NBA by the Numbers
There are tons of statistics out there, and they can be difficult to wrap your head around at times. Basketball has, at least to some degree, moved beyond the simple statistics of points, assists, and rebounds per game. Now, coaches, general managers, and even fans are taking advantage of metric statistics to get a better idea of what players’ true value is, and what is actually going on down there on the court.
The problem is, what do these stats really mean and how much stock should we put in these numbers as opposed to the “eye test,” or what we see with our own eyes? Well, that’s where we come in. We’ll examine some of the more impressive, lowly, or even surprising numbers every two weeks in an attempt to sort out just what those numbers mean and whether we can expect those trends to continue. So let’s start breaking own the digits. (Note: all stats are accurate through Friday night’s games)
(16.0 points, 3.3 assists, 3.3 rebounds, 2.2 steals per 36 minutes)
Quick, whose stat line is that (adjusted to be per 36 minutes)? Not too bad for a rookie coming off the bench for his team, is it? That line belongs to none other than Norris Cole, who has surprised people with how well he complements the Big 3 in Miami. Mario Chalmers is the starter, but Cole has been turning heads since he first stepped on the court. Still, he’s a rookie and it can be chalked up to beginners luck and teams not having a scouting report on him yet. However, I don’t think we should be expecting it to change anytime soon, as teams won’t be able to focus on Cole too much as, you know, they have to focus primarily on James, Wade, and Bosh. He’s been playing 24.8 minutes per game (just about 2 more than starter Chalmers) and you can expect him to continue to get lots of minutes.
Dwight Howard: 25.9 Rebound Rate, 17.5 Rebounds per game
Through the first four games, Howard is averaging his least amount of points since his “sophomore” year in the league amid constant trade speculation. That hasn’t stopped him from remaining committed to rebounding the basketball. He is leading the league with 17.5 rebounds per contest, which is very impressive. However, what impresses me most is his rebound rate of 25.9%. For those of you unfamiliar with rebound rate, it’s an estimate of the percentage of available rebounds a player grabs while on the court. So a 25.9 rebound rate means that Howard is coming own with every fourth missed shot, which is absolutely incredible. On the defensive end he comes up with just under 40% of the missed shots. Howard has been a rebound machine since he first entered the league, never averaging single digit rebounds per game, but he’s been fantastic on the boards this year even by his standards. The question remains, can he keep it up? Four games is an awfully small sample size, but Howard has been a rebounding machine for years now and so yes, Howard will continue to rack up the boards, but the rate will most likely go down a little bit, but not a lot.
Atlanta: allowing a mere 83.7 point per game
If the Los Angeles Clippers are Lob City, the Atlanta Hawks are Defense City, right? I mean, they’re allowing a league best 83.7 points per game to their opponents. It’s not only because they’re slowing it down either, as they are also putting up the fourth most points in the league on their end. Their pace is towards the bottom of the league, but it’s not low enough to justify such defensive numbers. The best perimeter defender on the roster, Kirk Hinrich, hasn’t played either, so they will be improved defensively upon his arrival. Unfortunately if you’re a Hawks fan, don’t get your hopes up that they will be this good on D all season. Let’s look at their opponents in their first three games. They played the Nets (minus Brook Lopez, of course), the Washington Wizards, and the Nets again. We’ll find out for sure just how good they are on defense this Monday when they take on division rival the Miami HEAT, who are averaging a conference high 104.8 points per contest and feature two of the toughest matchups in the league. Will Atlanta’s defense be good this season? Probably so, but it won’t be as dominating as it has been over their first three games.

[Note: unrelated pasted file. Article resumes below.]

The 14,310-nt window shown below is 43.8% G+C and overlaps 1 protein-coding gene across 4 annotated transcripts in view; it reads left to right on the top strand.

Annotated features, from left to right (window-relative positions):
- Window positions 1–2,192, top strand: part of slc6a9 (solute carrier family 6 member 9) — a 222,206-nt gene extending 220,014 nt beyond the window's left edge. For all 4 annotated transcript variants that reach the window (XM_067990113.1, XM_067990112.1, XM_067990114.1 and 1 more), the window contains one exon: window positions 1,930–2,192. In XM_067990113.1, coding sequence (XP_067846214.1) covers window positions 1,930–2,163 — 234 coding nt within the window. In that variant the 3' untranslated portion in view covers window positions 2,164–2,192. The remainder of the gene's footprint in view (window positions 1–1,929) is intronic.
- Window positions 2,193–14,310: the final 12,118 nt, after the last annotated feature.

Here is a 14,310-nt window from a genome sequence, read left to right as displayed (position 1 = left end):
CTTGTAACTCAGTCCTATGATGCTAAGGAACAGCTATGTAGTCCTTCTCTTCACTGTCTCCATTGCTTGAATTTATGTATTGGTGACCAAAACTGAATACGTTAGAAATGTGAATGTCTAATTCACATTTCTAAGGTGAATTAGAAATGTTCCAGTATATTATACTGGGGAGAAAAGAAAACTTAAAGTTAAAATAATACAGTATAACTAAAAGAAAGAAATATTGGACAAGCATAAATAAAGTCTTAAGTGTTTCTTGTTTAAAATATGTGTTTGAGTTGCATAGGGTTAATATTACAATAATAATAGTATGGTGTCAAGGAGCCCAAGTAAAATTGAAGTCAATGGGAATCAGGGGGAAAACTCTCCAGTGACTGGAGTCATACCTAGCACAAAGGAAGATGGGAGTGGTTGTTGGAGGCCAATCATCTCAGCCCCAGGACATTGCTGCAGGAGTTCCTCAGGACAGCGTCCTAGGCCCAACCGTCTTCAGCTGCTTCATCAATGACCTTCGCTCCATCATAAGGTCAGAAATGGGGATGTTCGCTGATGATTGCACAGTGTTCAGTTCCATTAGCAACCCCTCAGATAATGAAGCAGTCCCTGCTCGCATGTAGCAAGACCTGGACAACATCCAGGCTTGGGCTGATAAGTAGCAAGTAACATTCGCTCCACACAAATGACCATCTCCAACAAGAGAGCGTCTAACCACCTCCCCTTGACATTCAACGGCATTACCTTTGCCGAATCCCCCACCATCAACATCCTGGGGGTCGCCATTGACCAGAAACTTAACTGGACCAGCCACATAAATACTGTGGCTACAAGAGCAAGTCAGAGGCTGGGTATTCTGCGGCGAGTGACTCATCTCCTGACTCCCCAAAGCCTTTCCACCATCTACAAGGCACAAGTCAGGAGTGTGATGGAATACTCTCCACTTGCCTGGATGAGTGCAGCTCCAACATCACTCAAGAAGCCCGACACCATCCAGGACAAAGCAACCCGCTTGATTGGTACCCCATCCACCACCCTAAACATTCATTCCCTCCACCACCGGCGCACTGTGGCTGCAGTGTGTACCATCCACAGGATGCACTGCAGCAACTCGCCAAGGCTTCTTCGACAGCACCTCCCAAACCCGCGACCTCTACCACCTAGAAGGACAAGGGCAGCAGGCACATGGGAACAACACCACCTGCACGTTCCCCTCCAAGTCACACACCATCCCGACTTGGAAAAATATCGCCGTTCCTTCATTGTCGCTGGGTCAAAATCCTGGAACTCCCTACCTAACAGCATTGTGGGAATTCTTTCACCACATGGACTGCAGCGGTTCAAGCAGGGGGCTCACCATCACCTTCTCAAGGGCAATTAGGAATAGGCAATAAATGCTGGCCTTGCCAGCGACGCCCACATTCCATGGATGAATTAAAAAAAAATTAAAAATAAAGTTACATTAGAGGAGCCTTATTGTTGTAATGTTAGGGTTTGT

Spurs Minutes Management
If the average fan was asked to supply one adjective with which to describe the Spurs, I’m guessing the most common response would be “old.” With a core build around Tim Duncan (age 35) and Manu Ginobili (age 34) they are viewed as a team that was in need of some fresh legs, especially after being bounced from the playoffs by Memphis last year. It just seems like Ginobili, Duncan and Tony Parker have been together forever, and Richard Jefferson has a lot of miles on him for a 31 year old. So Gregg Popovich, one of the premier coaches in the association and best minutes massagers in the game, has been looking to save the legs of his veterans for the postseason. Being able to keep his stars fresh in a season like this one will take some careful planning, because every game takes on added importance in a shorter season. So in an effort to do that early in the season, he’s really limited his starters’ minutes. Nobody on the team is averaging more than 29 minutes per contest, with Parker and Jefferson coming in at exactly 29 per game. Ginobili lags behind them at 26.3 and Duncan is playing a career low 20.7, which is almost eight fewer minutes per game than his previous career low set last season. Let’s face it, Duncan is getting up there in age, and Ginobili has taken a beating during his career (he didn’t earn the nickname el contusion for no reason) and Popovich has never hesitated to rest his players so this trend of limited minutes for the Spurs players will likely continue throughout the season. I imagine their minutes will go up a little bit, but nothing too drastic because the team knows that it needs Parker, Duncan and Ginobili fresh for the postseason if they’re going to make one last run towards the championship.